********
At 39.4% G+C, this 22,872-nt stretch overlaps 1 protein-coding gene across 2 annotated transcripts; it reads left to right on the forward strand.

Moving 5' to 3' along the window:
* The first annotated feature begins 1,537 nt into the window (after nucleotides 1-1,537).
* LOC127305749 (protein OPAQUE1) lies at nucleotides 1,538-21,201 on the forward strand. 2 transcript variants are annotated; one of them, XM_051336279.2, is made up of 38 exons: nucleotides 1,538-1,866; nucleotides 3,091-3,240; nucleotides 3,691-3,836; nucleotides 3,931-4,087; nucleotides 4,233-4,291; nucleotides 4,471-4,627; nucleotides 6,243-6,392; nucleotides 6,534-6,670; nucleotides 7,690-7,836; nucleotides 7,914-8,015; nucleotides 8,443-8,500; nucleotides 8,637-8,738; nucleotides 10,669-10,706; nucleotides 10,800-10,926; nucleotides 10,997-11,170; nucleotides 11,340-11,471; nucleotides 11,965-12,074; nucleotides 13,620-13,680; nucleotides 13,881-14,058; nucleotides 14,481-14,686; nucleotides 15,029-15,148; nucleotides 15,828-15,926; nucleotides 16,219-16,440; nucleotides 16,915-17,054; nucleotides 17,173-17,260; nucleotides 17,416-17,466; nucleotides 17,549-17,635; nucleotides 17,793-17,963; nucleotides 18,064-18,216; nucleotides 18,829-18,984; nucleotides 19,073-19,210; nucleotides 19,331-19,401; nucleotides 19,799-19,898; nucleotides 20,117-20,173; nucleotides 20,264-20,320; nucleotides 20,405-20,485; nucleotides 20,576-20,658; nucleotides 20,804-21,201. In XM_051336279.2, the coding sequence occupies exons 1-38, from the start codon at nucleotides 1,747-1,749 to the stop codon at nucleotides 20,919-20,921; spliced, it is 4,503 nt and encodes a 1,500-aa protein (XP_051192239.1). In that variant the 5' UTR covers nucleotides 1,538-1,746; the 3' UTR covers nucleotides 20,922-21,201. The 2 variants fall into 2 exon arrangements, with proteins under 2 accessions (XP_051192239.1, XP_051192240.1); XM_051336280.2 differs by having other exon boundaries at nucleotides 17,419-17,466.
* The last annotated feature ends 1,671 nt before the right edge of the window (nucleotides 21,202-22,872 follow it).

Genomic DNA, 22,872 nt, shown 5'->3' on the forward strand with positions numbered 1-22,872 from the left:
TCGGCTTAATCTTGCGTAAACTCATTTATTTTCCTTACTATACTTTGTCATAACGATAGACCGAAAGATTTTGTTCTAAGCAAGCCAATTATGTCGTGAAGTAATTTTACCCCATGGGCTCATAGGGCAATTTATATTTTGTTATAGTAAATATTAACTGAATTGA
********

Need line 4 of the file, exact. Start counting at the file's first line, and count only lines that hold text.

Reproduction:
* LOC127305749 (protein OPAQUE1) lies at nucleotides 1,538-21,201 on the forward strand. 2 transcript variants are annotated; one of them, XM_051336279.2, is made up of 38 exons: nucleotides 1,538-1,866; nucleotides 3,091-3,240; nucleotides 3,691-3,836; nucleotides 3,931-4,087; nucleotides 4,233-4,291; nucleotides 4,471-4,627; nucleotides 6,243-6,392; nucleotides 6,534-6,670; nucleotides 7,690-7,836; nucleotides 7,914-8,015; nucleotides 8,443-8,500; nucleotides 8,637-8,738; nucleotides 10,669-10,706; nucleotides 10,800-10,926; nucleotides 10,997-11,170; nucleotides 11,340-11,471; nucleotides 11,965-12,074; nucleotides 13,620-13,680; nucleotides 13,881-14,058; nucleotides 14,481-14,686; nucleotides 15,029-15,148; nucleotides 15,828-15,926; nucleotides 16,219-16,440; nucleotides 16,915-17,054; nucleotides 17,173-17,260; nucleotides 17,416-17,466; nucleotides 17,549-17,635; nucleotides 17,793-17,963; nucleotides 18,064-18,216; nucleotides 18,829-18,984; nucleotides 19,073-19,210; nucleotides 19,331-19,401; nucleotides 19,799-19,898; nucleotides 20,117-20,173; nucleotides 20,264-20,320; nucleotides 20,405-20,485; nucleotides 20,576-20,658; nucleotides 20,804-21,201. In XM_051336279.2, the coding sequence occupies exons 1-38, from the start codon at nucleotides 1,747-1,749 to the stop codon at nucleotides 20,919-20,921; spliced, it is 4,503 nt and encodes a 1,500-aa protein (XP_051192239.1). In that variant the 5' UTR covers nucleotides 1,538-1,746; the 3' UTR covers nucleotides 20,922-21,201. The 2 variants fall into 2 exon arrangements, with proteins under 2 accessions (XP_051192239.1, XP_051192240.1); XM_051336280.2 differs by having other exon boundaries at nucleotides 17,419-17,466.